- Compare your child’s speech to their peers
- Try some simple letter-sound exercises at home
- Speak clearly at home (minimize “baby talk”)
- Eliminate hearing as a problem with a quick test
- Get input from your pediatrician
- Consider a professional speech evaluation
Few things in parenting are more exciting than hearing your child begin to utter their first words. Every new consonant-vowel combination leads to greater joy and an increase in two-way communication between parents and child. But what if you are the only ones who can “decipher the code?” Having a special secret language with your spouse that no one else understands is cute. But with your child? A problem!
Most children begin to be understood by other adults around the age of 3 years old:
Over 80% of three-year-olds’ parents report that their speech is understandable to adults.
What To Do If Your Child Struggles with Speech?
It is common for young children, especially toddlers, to struggle with specific sounds. If your child is sharing the same struggles with other children his or her age, there is probably nothing at all for you to be concerned about.
The concern arises when other children surpass your child, verbally. When this occurs and your child is struggling to string words together while other children are forming complete sentences, you may have cause for concern.
But what should you do to address this concern?
- Have a frank discussion with your child’s pediatrician about your concerns. The doctor may recommend trying some exercises at home to increase vocabulary, pronunciation, and comprehension for your child.
- Speak clearly when talking to your child at home. Don’t engage in “baby talk” with a child who is struggling to communicate. Children often learn by example. Set the example you want your child to emulate.
- Consider having your child’s hearing tested. It may not be a speech problem at all, but a hearing problem instead.
- Consider having a speech evaluation. This can be the first step in determining whether speech therapy is warranted. Your pediatrician can likely recommend a good speech therapist for the evaluation that has experience working with children of your child’s age.
It isn’t necessary to go with the first speech therapist you come across. In fact, you might want to see two or three and judge how they interact with your child, how your child responds to them, and how knowledgeable they appear to be about what is going on with your child and how to help. You also want to make sure you relate to the speech therapist. It’s harder to trust and follow the recommendations of someone you don’t trust.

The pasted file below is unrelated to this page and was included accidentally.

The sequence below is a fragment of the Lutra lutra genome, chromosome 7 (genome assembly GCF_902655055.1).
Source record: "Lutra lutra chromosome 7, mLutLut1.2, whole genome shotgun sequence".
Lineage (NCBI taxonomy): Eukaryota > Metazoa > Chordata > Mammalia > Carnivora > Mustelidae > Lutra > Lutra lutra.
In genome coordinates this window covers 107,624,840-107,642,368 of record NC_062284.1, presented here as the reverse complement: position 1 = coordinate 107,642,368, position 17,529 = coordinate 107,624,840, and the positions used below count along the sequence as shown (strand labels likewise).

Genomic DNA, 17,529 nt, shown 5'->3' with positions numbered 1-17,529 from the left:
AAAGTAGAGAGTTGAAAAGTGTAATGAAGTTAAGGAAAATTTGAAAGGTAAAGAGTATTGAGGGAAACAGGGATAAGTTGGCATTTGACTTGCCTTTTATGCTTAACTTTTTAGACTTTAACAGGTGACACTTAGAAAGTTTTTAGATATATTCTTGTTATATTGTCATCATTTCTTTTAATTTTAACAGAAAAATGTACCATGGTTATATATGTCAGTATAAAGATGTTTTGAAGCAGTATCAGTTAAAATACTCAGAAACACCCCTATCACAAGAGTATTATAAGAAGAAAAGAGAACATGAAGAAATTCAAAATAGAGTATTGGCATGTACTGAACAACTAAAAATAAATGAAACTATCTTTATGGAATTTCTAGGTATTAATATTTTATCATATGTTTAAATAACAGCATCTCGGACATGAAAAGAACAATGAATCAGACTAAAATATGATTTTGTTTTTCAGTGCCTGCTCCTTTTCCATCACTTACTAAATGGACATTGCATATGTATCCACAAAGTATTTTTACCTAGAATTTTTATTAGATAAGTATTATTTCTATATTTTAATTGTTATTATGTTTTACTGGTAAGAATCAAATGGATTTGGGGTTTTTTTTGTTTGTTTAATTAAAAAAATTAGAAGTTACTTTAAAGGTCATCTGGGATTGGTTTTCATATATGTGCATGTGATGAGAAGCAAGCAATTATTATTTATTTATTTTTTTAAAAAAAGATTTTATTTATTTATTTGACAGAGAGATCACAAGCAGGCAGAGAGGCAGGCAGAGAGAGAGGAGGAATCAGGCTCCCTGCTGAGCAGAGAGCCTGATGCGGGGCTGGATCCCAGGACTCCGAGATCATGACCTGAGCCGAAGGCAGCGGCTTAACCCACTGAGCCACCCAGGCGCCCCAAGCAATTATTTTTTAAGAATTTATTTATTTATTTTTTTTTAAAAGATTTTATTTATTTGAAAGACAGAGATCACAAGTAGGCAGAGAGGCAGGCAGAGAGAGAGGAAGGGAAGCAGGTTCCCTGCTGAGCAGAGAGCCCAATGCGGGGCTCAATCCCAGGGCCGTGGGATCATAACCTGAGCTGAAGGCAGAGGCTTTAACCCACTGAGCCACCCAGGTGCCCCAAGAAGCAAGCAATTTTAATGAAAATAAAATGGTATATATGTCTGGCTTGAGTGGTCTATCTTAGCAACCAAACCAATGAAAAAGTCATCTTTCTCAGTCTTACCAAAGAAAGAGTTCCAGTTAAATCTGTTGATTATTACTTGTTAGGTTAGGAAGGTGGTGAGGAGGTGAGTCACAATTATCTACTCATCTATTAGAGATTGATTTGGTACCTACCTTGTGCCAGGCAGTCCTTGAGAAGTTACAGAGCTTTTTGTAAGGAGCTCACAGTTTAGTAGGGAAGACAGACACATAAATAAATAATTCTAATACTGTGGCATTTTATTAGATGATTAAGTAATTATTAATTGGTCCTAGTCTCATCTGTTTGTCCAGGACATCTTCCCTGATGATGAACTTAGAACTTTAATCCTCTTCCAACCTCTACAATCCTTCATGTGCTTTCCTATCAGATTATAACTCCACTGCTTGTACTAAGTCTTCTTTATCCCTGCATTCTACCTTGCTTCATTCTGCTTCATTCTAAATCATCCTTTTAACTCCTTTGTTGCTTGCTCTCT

When Should You Consider Speech Therapy for Your Young Child?
This is the real question for which you are seeking an answer. Unfortunately, it isn’t a one-size-fits-all children answer. Each child is different. While most parents agree they want to correct speech problems as quickly as possible – and especially before the child begins attending school where he or she may be exposed to teasing.
These are the stages and conditions in which you might consider reaching out to a speech therapist or your pediatrician at the very least about your concerns.
- 0-3 months. If your child doesn’t respond, at all, to the sound of your voice, it might be a good idea to ask questions.
- 4-7 months. If your child isn’t making typical baby noises (babbling, cooing, etc.) there is a possible cause for concern.
- 7-12 months. If your child makes less noise than other children in the same age group, it’s a good idea to ask questions.
- 12 – 24 months. This is where many things should occur verbally and communicatively. If your child says very few or no words, doesn’t appear to understand words you are speaking to your child or has difficulty with the B, H, M, P, and W sounds (at least by 24 months), you might want to consider reaching out to a speech therapist.
- 24-36 months. If your child isn’t forming sentences and has difficulties making D, F, G, K, N, and T, sounds or is difficult to understand in general by adults and other children, now is the time to consider speech therapy for your child.
- 36-48 months. At this stage, if your child is having trouble with certain words, making clear sentences, has a limited vocabulary, or doesn’t interact with other people or children very much, it could be a sign that speech therapy is required.
As a parent, you want what is best for your child. It may be difficult to always know what that is, but when it comes to speech therapy, there are signs to consider at different developmental stages that could indicate potential needs for a little help along the way. Speech therapy at appropriate points in speech development can help to prevent lifelong struggles with speech and communication for your child.